A curse is on her, if she stay 
Her weaving, either night or day, 
To look down to Camelot. 
She knows not what the curse may be; 
Therefore she weaveth steadily, 
Therefore no other care hath she, 
The Lady of Shalott. 
She lives with little joy or fear. 
Over the water, running near, 
The sheepbell tinkles in her ear. 
Before her hangs a mirror clear, 
Reflecting tower'd Camelot. 
And as the mazy web she whirls, 
She sees the surly village churls, 
And the red cloaks of market girls 
Pass onward from Shalott. 
Sometimes a troop of damsels glad, 
An abbot on an ambling pad, 
Sometimes a curly shepherd lad, 
Or long-hair'd page in crimson clad, 
Goes by to tower'd Camelot: 
And sometimes thro' the mirror blue 
The knights come riding two and two: 
She hath no loyal knight and true, 
The Lady of Shalott. 
But in her web she still delights 
To weave the mirror's magic sights, 
For often thro' the silent nights 
A funeral, with plumes and lights 
And music, came from Camelot: 
Or when the moon was overhead 
Came two young lovers lately wed; 
'I am half sick of shadows,' said 
The Lady of Shalott. 
Part III 
A bow-shot from her bower-eaves, 
He rode between the barley-sheaves, 
The sun came dazzling thro' the leaves, 
And flam'd upon the brazen greaves 
Of bold Sir Lancelot. 
A red-cross knight for ever kneel'd 
To a lady in his shield, 
That sparkled on the yellow field, 
Beside remote Shalott. 
The gemmy bridle glitter'd free, 
Like to some branch of stars we see 
Hung in the golden Galaxy. 
The bridle bells rang merrily 
As he rode down from Camelot: 
And from his blazon'd baldric slung 
A mighty silver bugle hung, 
And as he rode his armour rung, 
Beside remote Shalott. 
All in the blue unclouded weather 
Thick-jewell'd shone the saddle-leather, 
The helmet and the helmet-feather 
Burn'd like one burning flame together, 
As he rode down from Camelot. 
As often thro' the purple night, 
Below the starry clusters bright, 
Some bearded meteor, trailing light, 
Moves over green Shalott. 
His broad clear brow in sunlight glow'd; 
On burnish'd hooves his war-horse trode; 
From underneath his helmet flow'd 
His coal-black curls as on he rode, 
As he rode down from Camelot. 
From the bank and from the river 
He flash'd into the crystal mirror, 
'Tirra lirra, tirra lirra:' 
Sang Sir Lancelot. 
She left the web, she left the loom 
She made three paces thro' the room 
She saw the water-flower bloom, 
She saw the helmet and the plume, 
She look'd down to Camelot. 
Out flew the web and floated wide; 
The mirror crack'd from side to side; 
'The curse is come upon me,' cried 
The Lady of Shalott.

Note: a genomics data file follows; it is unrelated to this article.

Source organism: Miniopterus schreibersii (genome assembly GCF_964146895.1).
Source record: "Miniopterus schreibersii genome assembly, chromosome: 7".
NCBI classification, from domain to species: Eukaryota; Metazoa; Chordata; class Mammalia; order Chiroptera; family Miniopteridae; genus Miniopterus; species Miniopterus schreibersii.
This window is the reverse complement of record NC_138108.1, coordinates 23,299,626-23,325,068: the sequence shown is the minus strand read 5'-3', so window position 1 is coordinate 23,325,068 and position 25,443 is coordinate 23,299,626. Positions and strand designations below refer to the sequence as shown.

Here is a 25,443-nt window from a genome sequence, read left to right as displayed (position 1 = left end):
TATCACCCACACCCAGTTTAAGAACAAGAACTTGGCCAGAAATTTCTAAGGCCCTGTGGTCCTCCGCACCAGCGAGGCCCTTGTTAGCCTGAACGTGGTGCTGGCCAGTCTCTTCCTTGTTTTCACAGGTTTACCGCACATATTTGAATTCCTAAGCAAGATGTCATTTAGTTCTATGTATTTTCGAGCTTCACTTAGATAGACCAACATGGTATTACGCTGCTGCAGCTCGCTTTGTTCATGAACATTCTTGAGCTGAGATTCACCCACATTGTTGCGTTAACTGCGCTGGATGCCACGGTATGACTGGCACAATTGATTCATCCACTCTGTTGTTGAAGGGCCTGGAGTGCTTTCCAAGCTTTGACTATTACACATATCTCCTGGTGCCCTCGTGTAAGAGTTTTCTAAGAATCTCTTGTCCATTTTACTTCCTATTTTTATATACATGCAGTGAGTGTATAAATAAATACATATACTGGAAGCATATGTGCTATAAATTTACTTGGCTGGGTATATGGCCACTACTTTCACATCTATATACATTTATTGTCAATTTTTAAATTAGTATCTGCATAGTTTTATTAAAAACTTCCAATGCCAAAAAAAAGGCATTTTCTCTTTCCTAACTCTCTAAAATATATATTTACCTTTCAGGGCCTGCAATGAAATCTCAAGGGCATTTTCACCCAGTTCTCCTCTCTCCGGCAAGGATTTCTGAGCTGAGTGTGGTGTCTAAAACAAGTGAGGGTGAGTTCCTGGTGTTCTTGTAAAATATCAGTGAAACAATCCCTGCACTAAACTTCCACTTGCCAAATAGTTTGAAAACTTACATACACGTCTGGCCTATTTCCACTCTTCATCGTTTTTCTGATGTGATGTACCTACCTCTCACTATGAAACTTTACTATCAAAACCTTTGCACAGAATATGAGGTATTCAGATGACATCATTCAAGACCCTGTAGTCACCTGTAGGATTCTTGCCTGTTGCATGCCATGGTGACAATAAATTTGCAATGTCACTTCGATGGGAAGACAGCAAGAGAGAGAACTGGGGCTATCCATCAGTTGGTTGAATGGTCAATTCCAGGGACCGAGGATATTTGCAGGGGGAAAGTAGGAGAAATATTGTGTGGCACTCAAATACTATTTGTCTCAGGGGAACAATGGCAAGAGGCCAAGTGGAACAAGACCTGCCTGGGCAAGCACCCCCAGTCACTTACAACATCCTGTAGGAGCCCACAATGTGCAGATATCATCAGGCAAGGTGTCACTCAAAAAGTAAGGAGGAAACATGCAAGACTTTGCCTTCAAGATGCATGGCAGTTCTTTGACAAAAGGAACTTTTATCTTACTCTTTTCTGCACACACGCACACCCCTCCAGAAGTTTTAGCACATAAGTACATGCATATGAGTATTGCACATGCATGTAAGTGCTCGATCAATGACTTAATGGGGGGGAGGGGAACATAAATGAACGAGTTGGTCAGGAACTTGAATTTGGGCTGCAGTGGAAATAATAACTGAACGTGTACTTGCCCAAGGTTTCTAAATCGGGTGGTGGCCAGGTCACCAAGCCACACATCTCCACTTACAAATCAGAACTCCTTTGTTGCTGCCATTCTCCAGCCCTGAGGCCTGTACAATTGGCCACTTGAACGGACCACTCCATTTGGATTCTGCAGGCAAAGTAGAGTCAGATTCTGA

Part IV 
In the stormy east-wind straining, 
The pale yellow woods were waning, 
The broad stream in his banks complaining, 
Heavily the low sky raining 
Over tower'd Camelot; 
Outside the isle a shallow boat 
Beneath a willow lay afloat, 
Below the carven stern she wrote, 
The Lady of Shalott. 
A cloudwhite crown of pearl she dight, 
All raimented in snowy white 
That loosely flew (her zone in sight 
Clasp'd with one blinding diamond bright) 
Her wide eyes fix'd on Camelot, 
Though the squally east-wind keenly 
Blew, with folded arms serenely 
By the water stood the queenly 
Lady of Shalott. 
With a steady stony glance— 
Like some bold seer in a trance, 
Beholding all his own mischance, 
Mute, with a glassy countenance— 
She look'd down to Camelot. 
It was the closing of the day: 
She loos'd the chain, and down she lay; 
The broad stream bore her far away, 
The Lady of Shalott. 
As when to sailors while they roam, 
By creeks and outfalls far from home, 
Rising and dropping with the foam, 
From dying swans wild warblings come, 
Blown shoreward; so to Camelot 
Still as the boathead wound along 
The willowy hills and fields among, 
They heard her chanting her deathsong, 
The Lady of Shalott. 
A longdrawn carol, mournful, holy, 
She chanted loudly, chanted lowly, 
Till her eyes were darken'd wholly, 
And her smooth face sharpen'd slowly, 
Turn'd to tower'd Camelot: 
For ere she reach'd upon the tide 
The first house by the water-side, 
Singing in her song she died, 
The Lady of Shalott. 
Under tower and balcony, 
By garden wall and gallery, 
A pale, pale corpse she floated by, 
Deadcold, between the houses high, 
Dead into tower'd Camelot. 
Knight and burgher, lord and dame, 
To the planked wharfage came: 
Below the stern they read her name, 
The Lady of Shalott. 
They cross'd themselves, their stars they blest, 
Knight, minstrel, abbot, squire, and guest. 
There lay a parchment on her breast, 
That puzzled more than all the rest, 
The wellfed wits at Camelot. 
'The web was woven curiously, 
The charm is broken utterly, 
Draw near and fear not,—this is I, 
The Lady of Shalott.' 
Final Stanza (1842) Version 
Who is this? and what is here? 
And in the lighted palace near 
Died the sound of royal cheer; 
And they cross'd themselves for fear, 
All the knights at Camelot: 
But Lancelot mused a little space; 
He said, "She has a lovely face; 
God in his mercy lend her grace, 
The Lady of Shalott." 
Tagged as: Poetry, Victorian